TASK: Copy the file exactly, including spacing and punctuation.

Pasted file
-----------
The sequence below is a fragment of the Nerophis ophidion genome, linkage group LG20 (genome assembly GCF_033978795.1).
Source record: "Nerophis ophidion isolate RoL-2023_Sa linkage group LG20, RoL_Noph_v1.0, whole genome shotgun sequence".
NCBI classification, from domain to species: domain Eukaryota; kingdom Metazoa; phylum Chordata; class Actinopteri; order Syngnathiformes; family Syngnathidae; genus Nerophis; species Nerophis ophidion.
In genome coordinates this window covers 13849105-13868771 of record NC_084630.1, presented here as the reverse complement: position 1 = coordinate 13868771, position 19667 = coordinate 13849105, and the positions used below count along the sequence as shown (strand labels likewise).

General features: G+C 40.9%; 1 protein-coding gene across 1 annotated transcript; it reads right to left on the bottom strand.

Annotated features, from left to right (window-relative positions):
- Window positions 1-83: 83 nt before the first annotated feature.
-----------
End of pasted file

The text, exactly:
The sequence below is a fragment of the Nerophis ophidion genome, linkage group LG20 (genome assembly GCF_033978795.1).
Source record: "Nerophis ophidion isolate RoL-2023_Sa linkage group LG20, RoL_Noph_v1.0, whole genome shotgun sequence".
NCBI classification, from domain to species: domain Eukaryota; kingdom Metazoa; phylum Chordata; class Actinopteri; order Syngnathiformes; family Syngnathidae; genus Nerophis; species Nerophis ophidion.
In genome coordinates this window covers 13849105-13868771 of record NC_084630.1, presented here as the reverse complement: position 1 = coordinate 13868771, position 19667 = coordinate 13849105, and the positions used below count along the sequence as shown (strand labels likewise).

General features: G+C 40.9%; 1 protein-coding gene across 1 annotated transcript; it reads right to left on the bottom strand.

Annotated features, from left to right (window-relative positions):
- Window positions 1-83: 83 nt before the first annotated feature.